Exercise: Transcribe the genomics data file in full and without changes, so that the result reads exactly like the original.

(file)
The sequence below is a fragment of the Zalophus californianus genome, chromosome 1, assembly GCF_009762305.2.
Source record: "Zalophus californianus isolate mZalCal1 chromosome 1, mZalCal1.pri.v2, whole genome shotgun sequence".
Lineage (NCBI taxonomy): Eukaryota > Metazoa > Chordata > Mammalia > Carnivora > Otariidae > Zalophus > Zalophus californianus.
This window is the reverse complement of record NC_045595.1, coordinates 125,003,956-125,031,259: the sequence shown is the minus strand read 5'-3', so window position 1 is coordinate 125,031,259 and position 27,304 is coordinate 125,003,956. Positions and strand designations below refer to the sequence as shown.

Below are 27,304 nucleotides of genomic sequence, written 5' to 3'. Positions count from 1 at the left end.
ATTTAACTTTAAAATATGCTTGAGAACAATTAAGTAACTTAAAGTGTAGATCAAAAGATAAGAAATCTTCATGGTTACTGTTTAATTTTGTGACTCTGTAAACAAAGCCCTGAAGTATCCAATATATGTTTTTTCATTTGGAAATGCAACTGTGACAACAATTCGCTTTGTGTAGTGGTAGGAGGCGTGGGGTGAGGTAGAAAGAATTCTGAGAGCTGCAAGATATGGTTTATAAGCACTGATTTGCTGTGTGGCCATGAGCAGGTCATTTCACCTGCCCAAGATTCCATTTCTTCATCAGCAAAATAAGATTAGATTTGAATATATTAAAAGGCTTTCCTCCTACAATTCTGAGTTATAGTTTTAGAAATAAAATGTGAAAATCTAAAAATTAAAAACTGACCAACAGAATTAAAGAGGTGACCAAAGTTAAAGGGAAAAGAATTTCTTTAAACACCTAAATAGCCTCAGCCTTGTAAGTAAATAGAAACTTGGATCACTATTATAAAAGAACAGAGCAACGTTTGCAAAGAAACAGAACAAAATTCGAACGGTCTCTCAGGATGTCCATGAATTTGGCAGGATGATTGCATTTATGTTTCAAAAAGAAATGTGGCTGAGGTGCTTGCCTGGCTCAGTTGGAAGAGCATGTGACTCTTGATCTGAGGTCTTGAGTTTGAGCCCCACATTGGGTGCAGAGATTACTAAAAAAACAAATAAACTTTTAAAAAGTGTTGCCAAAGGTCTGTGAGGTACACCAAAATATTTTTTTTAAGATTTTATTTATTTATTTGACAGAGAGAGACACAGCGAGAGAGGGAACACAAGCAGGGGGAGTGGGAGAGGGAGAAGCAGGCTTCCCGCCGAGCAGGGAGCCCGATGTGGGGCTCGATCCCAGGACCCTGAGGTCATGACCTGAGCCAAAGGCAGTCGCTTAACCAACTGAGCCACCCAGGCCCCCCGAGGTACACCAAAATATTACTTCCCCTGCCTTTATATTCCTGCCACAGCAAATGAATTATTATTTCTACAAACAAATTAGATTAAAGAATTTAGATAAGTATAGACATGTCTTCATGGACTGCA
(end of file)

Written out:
The sequence below is a fragment of the Zalophus californianus genome, chromosome 1, assembly GCF_009762305.2.
Source record: "Zalophus californianus isolate mZalCal1 chromosome 1, mZalCal1.pri.v2, whole genome shotgun sequence".
Lineage (NCBI taxonomy): Eukaryota > Metazoa > Chordata > Mammalia > Carnivora > Otariidae > Zalophus > Zalophus californianus.
This window is the reverse complement of record NC_045595.1, coordinates 125,003,956-125,031,259: the sequence shown is the minus strand read 5'-3', so window position 1 is coordinate 125,031,259 and position 27,304 is coordinate 125,003,956. Positions and strand designations below refer to the sequence as shown.

Below are 27,304 nucleotides of genomic sequence, written 5' to 3'. Positions count from 1 at the left end.
ATTTAACTTTAAAATATGCTTGAGAACAATTAAGTAACTTAAAGTGTAGATCAAAAGATAAGAAATCTTCATGGTTACTGTTTAATTTTGTGACTCTGTAAACAAAGCCCTGAAGTATCCAATATATGTTTTTTCATTTGGAAATGCAACTGTGACAACAATTCGCTTTGTGTAGTGGTAGGAGGCGTGGGGTGAGGTAGAAAGAATTCTGAGAGCTGCAAGATATGGTTTATAAGCACTGATTTGCTGTGTGGCCATGAGCAGGTCATTTCACCTGCCCAAGATTCCATTTCTTCATCAGCAAAATAAGATTAGATTTGAATATATTAAAAGGCTTTCCTCCTACAATTCTGAGTTATAGTTTTAGAAATAAAATGTGAAAATCTAAAAATTAAAAACTGACCAACAGAATTAAAGAGGTGACCAAAGTTAAAGGGAAAAGAATTTCTTTAAACACCTAAATAGCCTCAGCCTTGTAAGTAAATAGAAACTTGGATCACTATTATAAAAGAACAGAGCAACGTTTGCAAAGAAACAGAACAAAATTCGAACGGTCTCTCAGGATGTCCATGAATTTGGCAGGATGATTGCATTTATGTTTCAAAAAGAAATGTGGCTGAGGTGCTTGCCTGGCTCAGTTGGAAGAGCATGTGACTCTTGATCTGAGGTCTTGAGTTTGAGCCCCACATTGGGTGCAGAGATTACTAAAAAAACAAATAAACTTTTAAAAAGTGTTGCCAAAGGTCTGTGAGGTACACCAAAATATTTTTTTTAAGATTTTATTTATTTATTTGACAGAGAGAGACACAGCGAGAGAGGGAACACAAGCAGGGGGAGTGGGAGAGGGAGAAGCAGGCTTCCCGCCGAGCAGGGAGCCCGATGTGGGGCTCGATCCCAGGACCCTGAGGTCATGACCTGAGCCAAAGGCAGTCGCTTAACCAACTGAGCCACCCAGGCCCCCCGAGGTACACCAAAATATTACTTCCCCTGCCTTTATATTCCTGCCACAGCAAATGAATTATTATTTCTACAAACAAATTAGATTAAAGAATTTAGATAAGTATAGACATGTCTTCATGGACTGCA